Jazz CD Reviews

Ted Hefko and the Thousandaires – If I Walked on Water – Onager

Lighthearted, jazz-tinted pop with a sense of humor.

Published on September 1, 2012

Ted Hefko and the Thousandaires – If I Walked on Water – Onager

Ted Hefko and the Thousandaires – If I Walked on Water – Onager ON 1004, 41:26 ***1/2:

(Ted Hefko – vocals, tenor saxophone, clarinet, acoustic guitar (tracks 5-6), executive producer; Satoru Ohashi – trumpet, valve trombone; Luca Benedetti – guitar; Scott Ritchie – upright bass; Moses Patrou – drums, piano, percussion, backing vocals; Billy Blend – Hammond BV organ; Neil Thomas – accordion)

Vocalist/multi-instrumentalist Ted Hefko is a travelin’ man with autobiographical road stories. As a teenager, he moved from Wisconsin to New Orleans via bus; earned a jazz degree from the local university; and eventually went east to Brooklyn and formed his various-genre ensemble, Ted Hefko and the Thousandaires. On If I Walked on Water, the group plunks down a pleasing potpourri of Crescent City-tinted jazz, contemporary roots rock, folk and soulful blues (there’s also a hint of country). Hefko’s musical style is akin to Dan Hicks (who is not an evident influence but certainly an historical link); which features mostly acoustic material that has few musical restrictions, has a friendly vibe, catchy melodies and a plain, laissez-faire wit.

Hefko sings with a straight-faced but wry, and sometimes self-effacing, intonation over a predominantly easy-going backdrop. The blues/country swing-swiveled “Color Me Blue” has a jaunty poise, where Hefko mixes his pigmented metaphors. “The blues have overtaken me; well the greens aren’t coming in. Reds and pinks make my heart sink, I’m lonesome once again. A purple heart for bravery, red badge of courage, ain’t you green with envy, I got nothing left but orange.” It might not rhyme, but it’s fun: so, too, are the solos: Luca Benedetti lays down a lighthearted electric guitar solo, and then trombone, clarinet and sax stack up for some primetime, Big Easy flavoring. The title track also has a sashaying, French Quarter flair flecked by accordion and a sociable backbeat. Hefko jumbles Biblical allegories in an attempt to get his woman to return: “If I walked on water, would you sail back to me…if I moved mountains, if I parted seas, would you let me love you, babe, I’m on my begging knees.” During the instrumental breaks, Benedetti contributes a grooving solo and later Hefko includes a likewise, buoyant clarinet solo.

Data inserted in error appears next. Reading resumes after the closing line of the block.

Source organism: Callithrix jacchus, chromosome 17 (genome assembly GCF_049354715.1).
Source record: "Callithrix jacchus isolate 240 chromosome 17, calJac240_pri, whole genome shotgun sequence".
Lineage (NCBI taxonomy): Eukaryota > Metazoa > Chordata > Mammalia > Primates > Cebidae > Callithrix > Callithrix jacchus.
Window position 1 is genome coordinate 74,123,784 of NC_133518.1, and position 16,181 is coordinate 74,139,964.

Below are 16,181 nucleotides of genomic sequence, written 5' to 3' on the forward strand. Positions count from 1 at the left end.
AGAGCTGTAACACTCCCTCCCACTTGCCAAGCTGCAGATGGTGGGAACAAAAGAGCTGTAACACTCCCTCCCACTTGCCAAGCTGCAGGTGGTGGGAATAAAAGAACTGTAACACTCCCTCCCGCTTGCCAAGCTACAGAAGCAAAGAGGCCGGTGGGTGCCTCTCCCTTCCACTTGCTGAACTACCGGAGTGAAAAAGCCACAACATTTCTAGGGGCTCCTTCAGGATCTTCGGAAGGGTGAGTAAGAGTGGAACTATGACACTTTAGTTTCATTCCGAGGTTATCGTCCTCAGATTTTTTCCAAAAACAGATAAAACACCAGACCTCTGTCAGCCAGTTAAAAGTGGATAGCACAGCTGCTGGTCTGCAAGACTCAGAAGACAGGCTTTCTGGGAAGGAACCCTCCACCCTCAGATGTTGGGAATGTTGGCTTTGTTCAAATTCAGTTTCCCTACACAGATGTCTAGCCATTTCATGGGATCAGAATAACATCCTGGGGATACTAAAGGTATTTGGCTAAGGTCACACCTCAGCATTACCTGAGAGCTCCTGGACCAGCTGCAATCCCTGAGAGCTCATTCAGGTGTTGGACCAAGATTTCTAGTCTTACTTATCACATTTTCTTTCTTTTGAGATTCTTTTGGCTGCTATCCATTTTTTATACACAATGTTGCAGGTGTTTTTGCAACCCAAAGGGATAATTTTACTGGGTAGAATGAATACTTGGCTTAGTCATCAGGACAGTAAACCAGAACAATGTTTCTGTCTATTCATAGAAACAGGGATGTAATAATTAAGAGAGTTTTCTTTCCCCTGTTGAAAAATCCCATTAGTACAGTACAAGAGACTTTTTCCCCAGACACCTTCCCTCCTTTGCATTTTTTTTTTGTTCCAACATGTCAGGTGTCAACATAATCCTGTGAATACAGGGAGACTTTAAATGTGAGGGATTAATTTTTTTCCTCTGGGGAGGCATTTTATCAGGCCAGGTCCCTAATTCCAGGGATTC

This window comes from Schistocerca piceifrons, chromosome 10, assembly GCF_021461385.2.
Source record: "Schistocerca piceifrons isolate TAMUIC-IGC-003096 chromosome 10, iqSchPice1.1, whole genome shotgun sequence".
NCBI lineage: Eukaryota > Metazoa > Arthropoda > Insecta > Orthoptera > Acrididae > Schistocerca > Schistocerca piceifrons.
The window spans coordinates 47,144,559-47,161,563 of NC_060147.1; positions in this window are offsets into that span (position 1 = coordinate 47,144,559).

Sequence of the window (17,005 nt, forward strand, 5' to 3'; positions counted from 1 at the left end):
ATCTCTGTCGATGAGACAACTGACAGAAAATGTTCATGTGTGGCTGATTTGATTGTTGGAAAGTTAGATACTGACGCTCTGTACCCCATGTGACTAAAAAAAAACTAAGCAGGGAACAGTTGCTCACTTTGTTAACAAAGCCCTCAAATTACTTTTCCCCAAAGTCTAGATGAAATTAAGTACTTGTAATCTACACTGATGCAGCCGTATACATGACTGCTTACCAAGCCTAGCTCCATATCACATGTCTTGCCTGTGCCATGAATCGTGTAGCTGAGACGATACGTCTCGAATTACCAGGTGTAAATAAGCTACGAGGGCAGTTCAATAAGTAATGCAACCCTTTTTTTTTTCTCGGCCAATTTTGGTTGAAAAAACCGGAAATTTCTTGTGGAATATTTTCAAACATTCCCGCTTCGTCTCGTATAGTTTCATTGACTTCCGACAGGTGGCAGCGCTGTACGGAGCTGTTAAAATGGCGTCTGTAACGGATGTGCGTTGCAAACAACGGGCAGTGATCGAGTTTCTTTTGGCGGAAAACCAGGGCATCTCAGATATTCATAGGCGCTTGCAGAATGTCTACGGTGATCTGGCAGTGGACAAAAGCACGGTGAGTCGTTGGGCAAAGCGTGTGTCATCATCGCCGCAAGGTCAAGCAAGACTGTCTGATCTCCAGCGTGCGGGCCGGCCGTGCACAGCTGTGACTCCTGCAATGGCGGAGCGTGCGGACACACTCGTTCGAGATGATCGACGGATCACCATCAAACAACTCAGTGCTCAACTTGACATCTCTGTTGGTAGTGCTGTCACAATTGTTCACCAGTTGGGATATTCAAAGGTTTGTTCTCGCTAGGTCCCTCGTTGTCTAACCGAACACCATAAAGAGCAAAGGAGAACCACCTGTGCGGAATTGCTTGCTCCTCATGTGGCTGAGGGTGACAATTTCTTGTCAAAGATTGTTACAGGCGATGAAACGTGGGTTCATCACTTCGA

Hefko becomes serious on a few numbers. There’s a Nashville meets Kansas City, jazz/country texture on the thoughtful “Greyhound Coach,” where Hefko reminisces about losing his best girl, and then packs his boxes, and takes a cross-country journey to win her back again. Neil Thomas’ accordion and Hefko’s clarinet provide an affecting undertone which accentuates Hefko’s narrative about traversing from winter’s woes to springtime hopefulness. Tellingly, Hefko shifts to optimistic sax at the finish when he gets closer to his sweetheart. A chilly, end-of-year earnestness is also spotlighted on the likeminded “It’s Cold in Here.” There’s a rootsy country-rock drift during the electrified “Trust My Gut,” which balances a soulful shimmy with a tale regarding the hardships of a band on tour with no money, including being forced to share Cheerios in a grocery store parking lot. Hefko also laments the fate of his fading footwear: “Went through my soles and my Dr. Scholl’s, and now I’m starting in on the socks.” Transportation also drives the mid-tempo, upbeat “Get on the Train and Ride,” a jazzy pop/rock piece about the different ways to get around the Big Apple, from the 3 AM trash train to the late afternoon commuter subway. Hefko and the Thousandaires conclude on a melancholy note with the slowly unwinding jazz/blues instrumental, “You Took Away the Best Part,” a misty-toned tune fronted by Hefko’s Ben Webster-esque sax, Benedetti’s sliding single-note guitar, and Scott Ritchie and Moses Patrou’s languid bass and drums. It’s a somber way to end an essentially and generally vibrant album. If I Walked on Water has its amusing charms but Hefko is also capable of writing lyrics with a sober consideration, which gives this record a dynamic sensibility.

TrackList: If I Walked on Water; It’s Cold in Here; You’ve Gotta Take Steps; Color Me Blue; Greyhound Coach; Trust My Gut; This Song Won’t Sound the Same; Get on the Train and Ride; You Took Away the Best Part (instrumental).

—Doug Simpson

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